3 Vintage Driving Watches You Can Buy Right Now
While the Carrera may have been the watch that established Heuer as a manufacturer of legendary racing chronographs, it was the Autavia that was truly designed with the automotive market in mind. Let’s now take a look at a stunning example of the aforementioned Heuer, along with a couple of other horological curiosities that are sure to get your heart racing.
Overall, this 1969 example of the Ref. 2446C from San Francisco’s H.Q. Milton is in nice shape. While the bezel is a bit scuffed up, I will note that it appears to have aged to an almost bluish tone of grey over the years, presumably as a result of extensive exposure to sunlight.
I always like to make it known that while many vintage watches do indeed command astronomical prices, relative bargains are still out there if you’re willing to do a little hunting. Case in point, this 1960s Waltham chronograph from Menta Watches that’s in excellent, mint condition.
This one seems to check all the boxes, with an unpolished case, original crystal, and a clean, and highly legible dial. Additionally, this piece features a tachymeter scale, so you can easily calculate your travelling speeds and distances when on the road.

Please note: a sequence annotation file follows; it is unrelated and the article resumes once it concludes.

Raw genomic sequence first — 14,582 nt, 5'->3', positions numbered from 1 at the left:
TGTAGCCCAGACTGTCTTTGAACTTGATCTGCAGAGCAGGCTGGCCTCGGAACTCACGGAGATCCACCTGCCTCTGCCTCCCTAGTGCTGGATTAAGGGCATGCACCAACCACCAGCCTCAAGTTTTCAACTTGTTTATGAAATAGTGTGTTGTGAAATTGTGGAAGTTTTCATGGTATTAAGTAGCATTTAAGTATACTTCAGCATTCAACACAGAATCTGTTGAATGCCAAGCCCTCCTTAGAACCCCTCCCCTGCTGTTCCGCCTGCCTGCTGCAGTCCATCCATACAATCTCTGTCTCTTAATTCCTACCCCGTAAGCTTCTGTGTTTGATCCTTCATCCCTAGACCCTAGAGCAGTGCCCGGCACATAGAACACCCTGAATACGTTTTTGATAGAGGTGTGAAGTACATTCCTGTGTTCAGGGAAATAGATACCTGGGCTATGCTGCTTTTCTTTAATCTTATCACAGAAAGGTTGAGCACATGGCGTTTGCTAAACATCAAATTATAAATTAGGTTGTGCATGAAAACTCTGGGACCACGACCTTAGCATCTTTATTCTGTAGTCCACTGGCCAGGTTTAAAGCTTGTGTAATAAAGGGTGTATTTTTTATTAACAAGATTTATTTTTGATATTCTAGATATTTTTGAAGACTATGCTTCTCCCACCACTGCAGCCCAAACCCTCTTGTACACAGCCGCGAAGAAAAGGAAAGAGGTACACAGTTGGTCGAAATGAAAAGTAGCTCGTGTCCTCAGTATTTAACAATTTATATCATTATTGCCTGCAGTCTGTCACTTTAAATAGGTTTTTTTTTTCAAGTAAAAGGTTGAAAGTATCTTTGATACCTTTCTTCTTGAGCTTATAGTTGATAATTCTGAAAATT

Yes, this is a Breitling Navitimer, and before you ask, I’ll confirm that those are two little airplanes above the logo on the dial. Doesn’t seem like a driving watch, because it isn’t. But then again it is. Allow me to explain.
As many will know, the Navitimer is an evolution of Breiting’s slide rule Chronomat, and its origins lie in aviation, but during the 1960s, drivers like Jim Clark relied on the Navitimer for their in-car calculations, as the watch featured many useful scales on its dial. I also recently spotted one on the wrist of Jackie Oliver while going through old photos, so it seems Formula One community really quite liked the watch.